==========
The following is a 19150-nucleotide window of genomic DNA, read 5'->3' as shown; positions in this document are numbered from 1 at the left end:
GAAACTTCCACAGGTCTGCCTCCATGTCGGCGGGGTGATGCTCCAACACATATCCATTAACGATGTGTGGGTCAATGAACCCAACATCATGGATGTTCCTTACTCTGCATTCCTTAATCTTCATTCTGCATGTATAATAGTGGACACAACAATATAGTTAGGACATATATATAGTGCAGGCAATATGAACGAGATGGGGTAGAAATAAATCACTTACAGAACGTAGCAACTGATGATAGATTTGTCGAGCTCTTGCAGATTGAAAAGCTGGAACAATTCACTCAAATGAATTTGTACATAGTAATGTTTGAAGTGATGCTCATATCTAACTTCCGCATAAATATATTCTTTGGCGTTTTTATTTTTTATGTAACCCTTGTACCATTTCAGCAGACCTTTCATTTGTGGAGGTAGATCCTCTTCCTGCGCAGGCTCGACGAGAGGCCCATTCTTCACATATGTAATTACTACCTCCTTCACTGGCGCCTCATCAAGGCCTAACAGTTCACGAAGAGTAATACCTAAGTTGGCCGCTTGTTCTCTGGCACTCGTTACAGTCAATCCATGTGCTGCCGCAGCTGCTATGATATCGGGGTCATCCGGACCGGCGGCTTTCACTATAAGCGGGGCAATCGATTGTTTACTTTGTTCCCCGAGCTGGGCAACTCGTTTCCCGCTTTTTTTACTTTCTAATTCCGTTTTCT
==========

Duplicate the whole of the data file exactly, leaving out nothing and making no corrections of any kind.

The following is a 19150-nucleotide window of genomic DNA, read 5'->3' as shown; positions in this document are numbered from 1 at the left end:
GAAACTTCCACAGGTCTGCCTCCATGTCGGCGGGGTGATGCTCCAACACATATCCATTAACGATGTGTGGGTCAATGAACCCAACATCATGGATGTTCCTTACTCTGCATTCCTTAATCTTCATTCTGCATGTATAATAGTGGACACAACAATATAGTTAGGACATATATATAGTGCAGGCAATATGAACGAGATGGGGTAGAAATAAATCACTTACAGAACGTAGCAACTGATGATAGATTTGTCGAGCTCTTGCAGATTGAAAAGCTGGAACAATTCACTCAAATGAATTTGTACATAGTAATGTTTGAAGTGATGCTCATATCTAACTTCCGCATAAATATATTCTTTGGCGTTTTTATTTTTTATGTAACCCTTGTACCATTTCAGCAGACCTTTCATTTGTGGAGGTAGATCCTCTTCCTGCGCAGGCTCGACGAGAGGCCCATTCTTCACATATGTAATTACTACCTCCTTCACTGGCGCCTCATCAAGGCCTAACAGTTCACGAAGAGTAATACCTAAGTTGGCCGCTTGTTCTCTGGCACTCGTTACAGTCAATCCATGTGCTGCCGCAGCTGCTATGATATCGGGGTCATCCGGACCGGCGGCTTTCACTATAAGCGGGGCAATCGATTGTTTACTTTGTTCCCCGAGCTGGGCAACTCGTTTCCCGCTTTTTTTACTTTCTAATTCCGTTTTCT